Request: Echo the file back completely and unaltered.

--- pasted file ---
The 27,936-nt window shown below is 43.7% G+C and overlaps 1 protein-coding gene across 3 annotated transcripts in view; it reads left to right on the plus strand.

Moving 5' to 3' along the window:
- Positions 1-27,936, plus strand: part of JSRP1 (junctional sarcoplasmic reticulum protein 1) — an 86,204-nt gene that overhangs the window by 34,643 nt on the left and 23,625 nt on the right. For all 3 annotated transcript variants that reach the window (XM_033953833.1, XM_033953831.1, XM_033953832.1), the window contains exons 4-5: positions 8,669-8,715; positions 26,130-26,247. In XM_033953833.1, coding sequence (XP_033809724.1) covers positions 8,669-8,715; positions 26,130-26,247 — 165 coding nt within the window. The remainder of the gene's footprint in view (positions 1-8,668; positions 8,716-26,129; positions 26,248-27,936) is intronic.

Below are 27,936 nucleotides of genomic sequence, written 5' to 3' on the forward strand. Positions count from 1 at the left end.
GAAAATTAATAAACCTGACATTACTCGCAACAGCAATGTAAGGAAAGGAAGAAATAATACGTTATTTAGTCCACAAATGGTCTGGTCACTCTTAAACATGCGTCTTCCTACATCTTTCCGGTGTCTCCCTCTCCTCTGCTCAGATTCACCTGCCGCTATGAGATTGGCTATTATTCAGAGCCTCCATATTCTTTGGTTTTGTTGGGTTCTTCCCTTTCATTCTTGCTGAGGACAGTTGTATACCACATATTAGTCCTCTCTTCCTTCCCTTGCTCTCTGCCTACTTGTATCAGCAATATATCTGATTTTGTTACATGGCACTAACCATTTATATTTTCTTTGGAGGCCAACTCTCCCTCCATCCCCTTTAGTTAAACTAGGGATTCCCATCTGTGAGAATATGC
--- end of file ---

The 27,936-nt window shown below is 43.7% G+C and overlaps 1 protein-coding gene across 3 annotated transcripts in view; it reads left to right on the plus strand.

Moving 5' to 3' along the window:
- Positions 1-27,936, plus strand: part of JSRP1 (junctional sarcoplasmic reticulum protein 1) — an 86,204-nt gene that overhangs the window by 34,643 nt on the left and 23,625 nt on the right. For all 3 annotated transcript variants that reach the window (XM_033953833.1, XM_033953831.1, XM_033953832.1), the window contains exons 4-5: positions 8,669-8,715; positions 26,130-26,247. In XM_033953833.1, coding sequence (XP_033809724.1) covers positions 8,669-8,715; positions 26,130-26,247 — 165 coding nt within the window. The remainder of the gene's footprint in view (positions 1-8,668; positions 8,716-26,129; positions 26,248-27,936) is intronic.

Below are 27,936 nucleotides of genomic sequence, written 5' to 3' on the forward strand. Positions count from 1 at the left end.
GAAAATTAATAAACCTGACATTACTCGCAACAGCAATGTAAGGAAAGGAAGAAATAATACGTTATTTAGTCCACAAATGGTCTGGTCACTCTTAAACATGCGTCTTCCTACATCTTTCCGGTGTCTCCCTCTCCTCTGCTCAGATTCACCTGCCGCTATGAGATTGGCTATTATTCAGAGCCTCCATATTCTTTGGTTTTGTTGGGTTCTTCCCTTTCATTCTTGCTGAGGACAGTTGTATACCACATATTAGTCCTCTCTTCCTTCCCTTGCTCTCTGCCTACTTGTATCAGCAATATATCTGATTTTGTTACATGGCACTAACCATTTATATTTTCTTTGGAGGCCAACTCTCCCTCCATCCCCTTTAGTTAAACTAGGGATTCCCATCTGTGAGAATATGC